The Saharan smog returns to Norfolk today - but forecasters say it will be for the last time
13:41 04 April 2014
© Archant Norfolk 2014
The eastern region can finally expect fresh air today following days of elevated pollution levels, forecasters have said.
It follows a spell of smog caused by dust sweeping in from the Sahara Desert, and winds being too light to shift pollution from cars and industry in the UK.
Defra – the Department for Environment, Food and Rural Affairs – ranks air pollution from one to 10, with 10 the highest.
While many Norfolk towns were ranked at 10 on Wednesday, a westerly wind had carried much of it out to sea by yesterday lunchtime.
Phil Garner, weather forecaster for Weatherquest, said that most of the smog would have cleared by late this morning due to a cold front coming through from the west.
He added this was bringing fresh air through.
The region’s ambulance service received a further increase in calls yesterday evening.
An East of England Ambulance Service spokesman said: “Although we didn’t see any particular increases in calls during the day, we did see a rise of about 7% across the evening - with calls about breathing problems up 17%.
“Norfolk and Hertfordshire both seemed to be particularly affected and staff across the ambulance service worked hard to manage the increase.”
The service also saw an increase in 999 calls of 6% on Wednesday, however, air pollution levels are expected to drop today.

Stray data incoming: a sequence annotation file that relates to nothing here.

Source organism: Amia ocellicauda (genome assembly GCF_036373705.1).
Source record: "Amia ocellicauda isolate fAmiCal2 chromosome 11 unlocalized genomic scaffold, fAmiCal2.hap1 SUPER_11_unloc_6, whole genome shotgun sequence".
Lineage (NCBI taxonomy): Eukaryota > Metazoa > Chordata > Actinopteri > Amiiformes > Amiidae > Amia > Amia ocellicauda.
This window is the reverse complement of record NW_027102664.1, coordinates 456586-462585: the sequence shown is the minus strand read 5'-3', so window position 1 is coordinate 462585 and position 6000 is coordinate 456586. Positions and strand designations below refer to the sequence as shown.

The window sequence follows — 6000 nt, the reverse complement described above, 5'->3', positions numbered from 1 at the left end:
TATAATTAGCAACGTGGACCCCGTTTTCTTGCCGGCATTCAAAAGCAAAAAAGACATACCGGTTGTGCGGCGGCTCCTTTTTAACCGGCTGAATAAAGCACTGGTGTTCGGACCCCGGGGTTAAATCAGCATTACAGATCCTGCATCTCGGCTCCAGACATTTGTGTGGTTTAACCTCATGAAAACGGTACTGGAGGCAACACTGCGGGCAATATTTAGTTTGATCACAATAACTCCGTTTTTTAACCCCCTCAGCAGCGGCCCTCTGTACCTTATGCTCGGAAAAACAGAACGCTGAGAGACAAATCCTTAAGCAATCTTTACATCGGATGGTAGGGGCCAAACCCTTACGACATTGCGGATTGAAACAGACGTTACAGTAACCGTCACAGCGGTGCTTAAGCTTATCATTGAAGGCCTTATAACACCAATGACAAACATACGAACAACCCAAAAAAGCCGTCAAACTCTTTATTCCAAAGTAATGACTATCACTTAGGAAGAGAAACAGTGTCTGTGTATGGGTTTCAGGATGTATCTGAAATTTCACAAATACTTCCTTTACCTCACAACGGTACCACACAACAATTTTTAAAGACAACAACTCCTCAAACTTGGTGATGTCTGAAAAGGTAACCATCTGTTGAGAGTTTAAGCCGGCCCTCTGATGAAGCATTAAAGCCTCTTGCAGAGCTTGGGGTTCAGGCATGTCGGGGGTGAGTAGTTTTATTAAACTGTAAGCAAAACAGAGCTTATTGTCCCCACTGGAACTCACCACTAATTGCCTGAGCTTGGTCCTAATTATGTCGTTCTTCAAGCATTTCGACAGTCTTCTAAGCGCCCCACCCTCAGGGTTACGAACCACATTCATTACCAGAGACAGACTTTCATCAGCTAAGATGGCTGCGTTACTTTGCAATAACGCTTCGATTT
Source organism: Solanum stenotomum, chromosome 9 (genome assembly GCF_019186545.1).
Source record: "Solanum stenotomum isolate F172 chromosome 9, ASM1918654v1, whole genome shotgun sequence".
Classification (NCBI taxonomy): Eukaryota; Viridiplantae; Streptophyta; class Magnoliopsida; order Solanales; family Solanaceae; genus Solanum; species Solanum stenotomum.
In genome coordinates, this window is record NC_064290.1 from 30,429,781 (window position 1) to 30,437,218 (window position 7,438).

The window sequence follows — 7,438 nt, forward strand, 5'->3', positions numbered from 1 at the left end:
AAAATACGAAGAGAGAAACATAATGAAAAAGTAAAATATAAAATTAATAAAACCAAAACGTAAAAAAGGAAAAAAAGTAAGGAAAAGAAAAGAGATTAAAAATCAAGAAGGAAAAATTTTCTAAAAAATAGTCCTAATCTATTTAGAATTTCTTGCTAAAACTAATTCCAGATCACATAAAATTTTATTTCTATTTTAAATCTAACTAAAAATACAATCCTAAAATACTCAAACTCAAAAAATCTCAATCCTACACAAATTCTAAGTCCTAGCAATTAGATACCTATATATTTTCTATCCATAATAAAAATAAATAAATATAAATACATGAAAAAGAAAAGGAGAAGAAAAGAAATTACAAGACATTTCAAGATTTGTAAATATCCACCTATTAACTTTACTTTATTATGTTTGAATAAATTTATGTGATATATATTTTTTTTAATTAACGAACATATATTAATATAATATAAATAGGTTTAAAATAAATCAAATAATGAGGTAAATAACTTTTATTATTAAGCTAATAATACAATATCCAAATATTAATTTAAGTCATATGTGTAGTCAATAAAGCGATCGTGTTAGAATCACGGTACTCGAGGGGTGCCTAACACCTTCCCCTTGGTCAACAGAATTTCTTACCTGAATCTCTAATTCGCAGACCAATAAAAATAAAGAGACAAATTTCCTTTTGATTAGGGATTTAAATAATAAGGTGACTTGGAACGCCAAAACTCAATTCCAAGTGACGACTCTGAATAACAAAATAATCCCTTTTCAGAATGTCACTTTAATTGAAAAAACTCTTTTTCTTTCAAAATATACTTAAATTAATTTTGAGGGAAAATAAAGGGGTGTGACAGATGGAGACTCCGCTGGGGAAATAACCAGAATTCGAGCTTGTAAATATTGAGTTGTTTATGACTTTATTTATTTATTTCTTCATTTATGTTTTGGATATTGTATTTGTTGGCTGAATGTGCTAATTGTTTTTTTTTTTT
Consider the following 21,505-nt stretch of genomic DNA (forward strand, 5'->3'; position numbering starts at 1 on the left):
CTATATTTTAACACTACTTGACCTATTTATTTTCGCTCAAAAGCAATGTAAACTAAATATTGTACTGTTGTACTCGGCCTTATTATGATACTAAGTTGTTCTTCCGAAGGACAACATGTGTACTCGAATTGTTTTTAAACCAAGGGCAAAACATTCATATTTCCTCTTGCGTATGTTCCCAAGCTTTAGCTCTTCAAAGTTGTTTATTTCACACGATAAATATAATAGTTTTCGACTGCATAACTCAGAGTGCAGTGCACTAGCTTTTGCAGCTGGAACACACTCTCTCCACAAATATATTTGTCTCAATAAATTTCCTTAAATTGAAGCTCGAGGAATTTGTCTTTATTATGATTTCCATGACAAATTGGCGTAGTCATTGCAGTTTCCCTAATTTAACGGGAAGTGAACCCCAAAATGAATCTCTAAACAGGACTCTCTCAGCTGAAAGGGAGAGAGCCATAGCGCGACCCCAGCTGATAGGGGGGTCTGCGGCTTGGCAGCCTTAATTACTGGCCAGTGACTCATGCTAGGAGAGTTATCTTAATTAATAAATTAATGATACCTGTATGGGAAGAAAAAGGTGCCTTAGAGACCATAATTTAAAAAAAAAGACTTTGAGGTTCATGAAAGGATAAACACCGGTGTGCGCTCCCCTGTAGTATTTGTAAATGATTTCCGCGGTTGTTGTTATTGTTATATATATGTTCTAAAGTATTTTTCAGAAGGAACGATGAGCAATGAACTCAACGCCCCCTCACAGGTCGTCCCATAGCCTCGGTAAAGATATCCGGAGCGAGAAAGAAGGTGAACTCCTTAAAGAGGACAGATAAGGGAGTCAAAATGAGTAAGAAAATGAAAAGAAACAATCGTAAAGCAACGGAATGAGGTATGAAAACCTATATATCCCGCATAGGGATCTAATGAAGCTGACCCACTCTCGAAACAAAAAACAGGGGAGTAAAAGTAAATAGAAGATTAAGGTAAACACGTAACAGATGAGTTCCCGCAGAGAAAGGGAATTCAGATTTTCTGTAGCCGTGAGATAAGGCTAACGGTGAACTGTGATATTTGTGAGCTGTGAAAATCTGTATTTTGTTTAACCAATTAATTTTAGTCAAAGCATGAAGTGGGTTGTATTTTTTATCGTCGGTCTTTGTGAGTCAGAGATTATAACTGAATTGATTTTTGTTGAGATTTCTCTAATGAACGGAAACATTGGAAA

For health advice concerning air pollution, visit the DEFRA website.
In Norfolk the increase was of 25%.
Norfolk County Council said a dozen schools had sought health advice yesterday, and in line with Defra advice were urged to pay particular attention to children with breathing conditions, ensure asthma-sufferers had their inhaler with them and consider avoiding outdoor play.
They also said those with existing health conditions such as heart and lung complaints should avoid strenuous activity.
In Norfolk the only hospital to report a slight increase in admissions relating to breathing and cardiac problems was the James Paget University Hospital in Gorleston, with the other two reporting no change at all.
Sotiris Vardoulakis, head of air pollution at Public Health England’s (PHE) centre for radiation, chemical and environmental hazards, said most people will not be affected by short-term peaks in air pollution.
But some groups, such as those with existing heart or lung conditions, may experience increased symptoms.
A poll of 532 asthmatics for Asthma UK, conducted overnight from Wednesday to Thursday. found 30% have suffered an attack as a result of the pollution and 84% reported using their blue reliever inhaler more often than usual.
More than half had avoided going outside and 39% had sought advice about managing their asthma.